Adlay (Coix lacryma-jobi, also known as Job’s tears) is a tall grain-bearing plant of the Poaceae family (grass family) native to Southeast Asia. It is grown in Davao and Northern Mindanao in higher areas or uplands, where rice and corn do not grow well. The plant resembles to corn and sorghum for its leaves and roots, but also for its growth. This plant can grow over 2 metres in height when put in fertile soils, but can survive under any type of climate conditions in tropical countries. The round flowers develop into seeds – which can be violet, yellowish or white – with a hard and shiny shell.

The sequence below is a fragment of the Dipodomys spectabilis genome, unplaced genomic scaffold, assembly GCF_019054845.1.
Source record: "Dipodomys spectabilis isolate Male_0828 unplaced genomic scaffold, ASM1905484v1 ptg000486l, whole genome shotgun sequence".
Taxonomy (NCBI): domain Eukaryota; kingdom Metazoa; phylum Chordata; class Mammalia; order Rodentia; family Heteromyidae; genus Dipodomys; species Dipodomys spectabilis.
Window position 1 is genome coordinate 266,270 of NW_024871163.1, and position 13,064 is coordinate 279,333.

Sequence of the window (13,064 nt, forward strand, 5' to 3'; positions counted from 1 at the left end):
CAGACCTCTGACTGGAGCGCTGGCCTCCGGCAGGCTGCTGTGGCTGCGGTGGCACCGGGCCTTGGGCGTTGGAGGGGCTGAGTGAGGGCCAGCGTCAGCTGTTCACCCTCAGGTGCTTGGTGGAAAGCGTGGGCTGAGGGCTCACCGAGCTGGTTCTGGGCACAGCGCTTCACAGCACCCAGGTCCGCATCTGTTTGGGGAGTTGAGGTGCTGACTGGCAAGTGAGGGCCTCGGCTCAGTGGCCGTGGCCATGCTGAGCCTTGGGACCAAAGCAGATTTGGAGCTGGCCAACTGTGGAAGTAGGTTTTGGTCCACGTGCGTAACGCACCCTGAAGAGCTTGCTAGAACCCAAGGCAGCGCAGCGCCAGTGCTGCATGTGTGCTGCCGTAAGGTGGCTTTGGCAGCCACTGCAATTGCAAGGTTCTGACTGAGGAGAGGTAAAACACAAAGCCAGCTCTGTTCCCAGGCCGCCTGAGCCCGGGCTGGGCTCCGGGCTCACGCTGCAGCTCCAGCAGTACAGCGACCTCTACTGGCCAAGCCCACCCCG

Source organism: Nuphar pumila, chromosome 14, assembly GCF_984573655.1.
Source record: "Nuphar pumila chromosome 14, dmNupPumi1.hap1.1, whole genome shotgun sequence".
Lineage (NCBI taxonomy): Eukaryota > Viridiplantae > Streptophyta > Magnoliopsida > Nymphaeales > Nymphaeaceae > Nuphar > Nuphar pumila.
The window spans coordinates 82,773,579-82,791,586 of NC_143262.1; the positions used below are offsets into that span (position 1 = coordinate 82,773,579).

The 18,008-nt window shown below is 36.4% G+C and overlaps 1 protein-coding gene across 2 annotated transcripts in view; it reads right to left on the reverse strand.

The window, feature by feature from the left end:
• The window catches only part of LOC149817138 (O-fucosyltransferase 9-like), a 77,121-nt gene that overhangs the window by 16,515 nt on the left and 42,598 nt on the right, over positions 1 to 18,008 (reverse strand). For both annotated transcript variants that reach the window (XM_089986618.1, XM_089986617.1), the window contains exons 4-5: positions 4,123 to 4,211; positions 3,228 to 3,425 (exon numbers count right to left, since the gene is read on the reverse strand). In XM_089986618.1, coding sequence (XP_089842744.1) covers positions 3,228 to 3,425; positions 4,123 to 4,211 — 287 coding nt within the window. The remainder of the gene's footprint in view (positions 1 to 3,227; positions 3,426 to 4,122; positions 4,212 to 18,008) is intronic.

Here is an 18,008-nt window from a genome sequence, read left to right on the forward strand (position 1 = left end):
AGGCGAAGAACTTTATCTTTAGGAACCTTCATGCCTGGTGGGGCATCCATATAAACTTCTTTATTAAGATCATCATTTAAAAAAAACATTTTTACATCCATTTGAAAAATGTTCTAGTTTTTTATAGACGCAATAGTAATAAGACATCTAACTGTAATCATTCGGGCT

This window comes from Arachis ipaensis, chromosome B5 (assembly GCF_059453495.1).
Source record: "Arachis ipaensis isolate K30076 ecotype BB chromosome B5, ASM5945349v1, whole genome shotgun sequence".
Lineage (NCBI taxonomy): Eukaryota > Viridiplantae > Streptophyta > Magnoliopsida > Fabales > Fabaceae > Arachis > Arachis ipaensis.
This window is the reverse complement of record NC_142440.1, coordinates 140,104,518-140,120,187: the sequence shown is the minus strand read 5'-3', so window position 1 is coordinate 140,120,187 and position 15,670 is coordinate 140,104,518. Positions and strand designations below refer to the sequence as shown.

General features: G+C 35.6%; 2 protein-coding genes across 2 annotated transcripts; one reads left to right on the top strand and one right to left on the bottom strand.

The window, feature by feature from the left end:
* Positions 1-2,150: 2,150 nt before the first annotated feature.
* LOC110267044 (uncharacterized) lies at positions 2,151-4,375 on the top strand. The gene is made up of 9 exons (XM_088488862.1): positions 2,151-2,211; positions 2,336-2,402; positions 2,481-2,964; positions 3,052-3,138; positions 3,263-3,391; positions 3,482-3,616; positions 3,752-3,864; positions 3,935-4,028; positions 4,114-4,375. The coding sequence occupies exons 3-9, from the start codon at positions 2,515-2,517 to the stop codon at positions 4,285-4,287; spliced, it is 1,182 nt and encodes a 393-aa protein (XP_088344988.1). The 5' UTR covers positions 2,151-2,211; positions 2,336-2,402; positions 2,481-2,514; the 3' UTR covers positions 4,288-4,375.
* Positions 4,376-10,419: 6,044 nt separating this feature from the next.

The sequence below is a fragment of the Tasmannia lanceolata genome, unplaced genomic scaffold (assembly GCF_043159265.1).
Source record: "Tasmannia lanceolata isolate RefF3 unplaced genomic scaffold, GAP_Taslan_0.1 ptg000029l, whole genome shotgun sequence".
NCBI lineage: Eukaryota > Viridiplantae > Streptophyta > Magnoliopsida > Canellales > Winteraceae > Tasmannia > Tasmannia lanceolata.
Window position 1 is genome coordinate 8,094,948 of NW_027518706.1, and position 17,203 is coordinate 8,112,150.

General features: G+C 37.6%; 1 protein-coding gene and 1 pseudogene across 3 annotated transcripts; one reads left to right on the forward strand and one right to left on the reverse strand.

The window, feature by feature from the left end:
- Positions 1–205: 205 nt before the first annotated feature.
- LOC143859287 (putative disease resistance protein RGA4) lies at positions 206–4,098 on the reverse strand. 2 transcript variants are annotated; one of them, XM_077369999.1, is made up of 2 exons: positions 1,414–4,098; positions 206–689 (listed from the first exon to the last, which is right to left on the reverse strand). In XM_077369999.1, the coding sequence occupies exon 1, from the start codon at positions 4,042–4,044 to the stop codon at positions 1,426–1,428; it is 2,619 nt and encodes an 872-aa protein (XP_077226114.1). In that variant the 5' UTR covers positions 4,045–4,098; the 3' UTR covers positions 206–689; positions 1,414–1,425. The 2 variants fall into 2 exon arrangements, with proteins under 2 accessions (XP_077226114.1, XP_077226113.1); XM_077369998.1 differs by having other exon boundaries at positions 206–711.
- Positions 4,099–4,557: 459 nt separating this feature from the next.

Adlay can be harvested 5 to 6 months after planting and is said to help preventing and treating colon, lung, liver and breast cancer. It can also treat allergies and boost the immune system. Local indigenous communities use it as a substitute to corn and rice flour, key ingredient to the preparation of local sweet delicacies such as biko, suman and kutsinta, but it also represents a good source to feed livestock. In addition, adlay is used to prepare food during harvest time for the rituals to thank the communities’ Gods. Despite its importance for the local cuisine, adlay is facing extinction as agribusiness are encroaching indigenous agricultural lands to make space for mining.